very helpful,Chris! What would you say is the difference between prophetically essential and Spirit - led. Also the difference between culturally imperative and contextually vital?domthey not overlap?
All in all great thoughts though.
Agree with Alan on these thoughts Chris. Great concepts.
I am curious as to your thoughts on the "prophetically essential" as well. What forms do you envision this taking? How do you think the church can manage change on a consistent basis like that?
- I differentiate between what is "prophetically essential" & "Spirit-led" as follows: Leaders need to know what the Father desires- big picture as well as instant obedience. They need to continually process the prophetic words over their churches,recent ones as well as old ones. These 'words' are to be ever before us. They are essential in determining and defining direction, momentum and consistency. We also need to heed the prophetic musing of the Father from around the world. Like the sons of Issachar, we need to understand the times and know what the Father requires us to do - this is the big picture conversation.We can take our time to process these prophetic essentials and apply them into our lives as well as that if the community. Spirit-led on the other hand is more in the moment. What is the Holy Spirit nudging us to do now? It may not be sculpted, scripted or strategized. It simply requires spontaneous but immediate obedience when the Holy Spirit speaks, be it in a meeting or a moment, like Paul did when he received the Macedonian call in Acts 16:6 - 10.
- Let me meander a little more around the "prophetically essential" conversation. Prophets are, with apostles, responsible for laying foundations in churches [Eph 2:20] This does ensure that Christ is preached and glorified in our obedience. Furthermore, prophets unblock wells . When a church or believer gets stuck in the marshes of their daily ritual, the prophets can open them up to identify the causes of calcification and break down the gates of drudgery. Prophetically essential contributions can keep us sharp, moving forward yet keep us connected to the mandate that is on the upon the individual or community.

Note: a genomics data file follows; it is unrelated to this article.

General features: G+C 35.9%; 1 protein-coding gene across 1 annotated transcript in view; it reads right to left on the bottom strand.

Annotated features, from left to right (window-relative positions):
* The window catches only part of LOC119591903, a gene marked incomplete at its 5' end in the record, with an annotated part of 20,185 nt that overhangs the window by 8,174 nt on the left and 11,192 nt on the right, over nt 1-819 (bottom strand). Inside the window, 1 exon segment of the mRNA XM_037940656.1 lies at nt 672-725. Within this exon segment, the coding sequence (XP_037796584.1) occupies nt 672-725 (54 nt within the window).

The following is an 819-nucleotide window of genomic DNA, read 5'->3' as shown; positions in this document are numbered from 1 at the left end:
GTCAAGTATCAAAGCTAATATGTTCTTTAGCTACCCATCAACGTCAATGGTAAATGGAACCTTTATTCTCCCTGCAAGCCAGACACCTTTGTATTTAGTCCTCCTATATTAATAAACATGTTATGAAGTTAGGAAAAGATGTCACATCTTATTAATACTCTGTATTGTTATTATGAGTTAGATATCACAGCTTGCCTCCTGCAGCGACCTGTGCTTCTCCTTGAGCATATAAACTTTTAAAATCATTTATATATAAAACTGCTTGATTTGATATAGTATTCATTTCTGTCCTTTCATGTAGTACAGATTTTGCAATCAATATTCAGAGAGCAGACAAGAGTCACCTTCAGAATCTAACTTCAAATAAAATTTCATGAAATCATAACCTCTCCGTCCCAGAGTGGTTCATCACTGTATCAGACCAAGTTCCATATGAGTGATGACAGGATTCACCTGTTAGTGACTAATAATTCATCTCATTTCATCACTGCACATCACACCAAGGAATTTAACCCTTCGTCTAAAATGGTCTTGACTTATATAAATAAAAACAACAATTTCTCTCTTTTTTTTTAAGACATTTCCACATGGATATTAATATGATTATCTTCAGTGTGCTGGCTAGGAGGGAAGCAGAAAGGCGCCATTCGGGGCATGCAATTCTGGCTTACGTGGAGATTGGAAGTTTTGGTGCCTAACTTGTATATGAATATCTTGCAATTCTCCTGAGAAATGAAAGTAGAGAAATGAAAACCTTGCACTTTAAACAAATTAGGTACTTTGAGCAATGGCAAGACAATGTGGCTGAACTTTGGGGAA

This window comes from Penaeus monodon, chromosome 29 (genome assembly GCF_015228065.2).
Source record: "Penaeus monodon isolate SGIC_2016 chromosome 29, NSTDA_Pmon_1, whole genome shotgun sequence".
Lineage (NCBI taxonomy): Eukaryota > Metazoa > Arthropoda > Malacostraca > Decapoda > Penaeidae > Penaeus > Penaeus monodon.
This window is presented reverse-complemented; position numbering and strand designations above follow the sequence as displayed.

- "Culturally imperative" is the big story. What does it mean to lead a church in the big cultural story- USA and OC for example? What are the big cultural pieces - how do people think, see, speak - what are their values, idols and priorities? Like Paul did in Athens, we are to be students of our world and speak into that world. "Contextually vital" for me is the specific context into which one ministers - for example, at Southlands, you have those who have been at the church for many years, side by side with those who come from Biola and Hope Universities, as well as Catholics and Ex - Vineyard sojourners and so on. Knowing that is vital to how you lead, minister, preach, counsel - even what you explain and allow in the community. I met JR Vassar in New York. Great guy. It was fascinating getting him to explain his journey as he moved form being a mega-church teaching pastor in Dallas to a church planter in NYC. He has got this down. Both the big story of culture as well as being contextually sharp, is necessary to be apostolically strategic. Hope this helps.
- Change is one of the certainties of our God journey. The great Exodus narrative is a most strategic story to parallel the community in their obedience to the Father. However there needs to be incredible wisdom to do it well. It requires enormous sensitivity to the "unforced rhythms of grace" [to quote Eugene Petersen]. There needs to be the revelation of the Father's plan. Match this with the shepherd's heart of Jesus and the tender whispers of the Holy Spirit - that is for fathers in families, pastors in churches as well as those of you in the marketplace of ideas. Once the direction of change is clearly defined, [often reached in collaboration with the community], the pace of change must be wisely read. There will always be those who resist. However the Jesus model is not to bludgeon but to lead "tenderly beside still waters". The bleating of the sheep is not to determine the pace but, nor is the voice of the supporters - rarely is their description of the pace to be trusted. They tend to push us too hard. Together we can hear His voice. A major weakness for most is the communication of change. Using both face to face as well as corporate conversations, it must be clear, consistent and crisp [oh dear, I get too long winded!]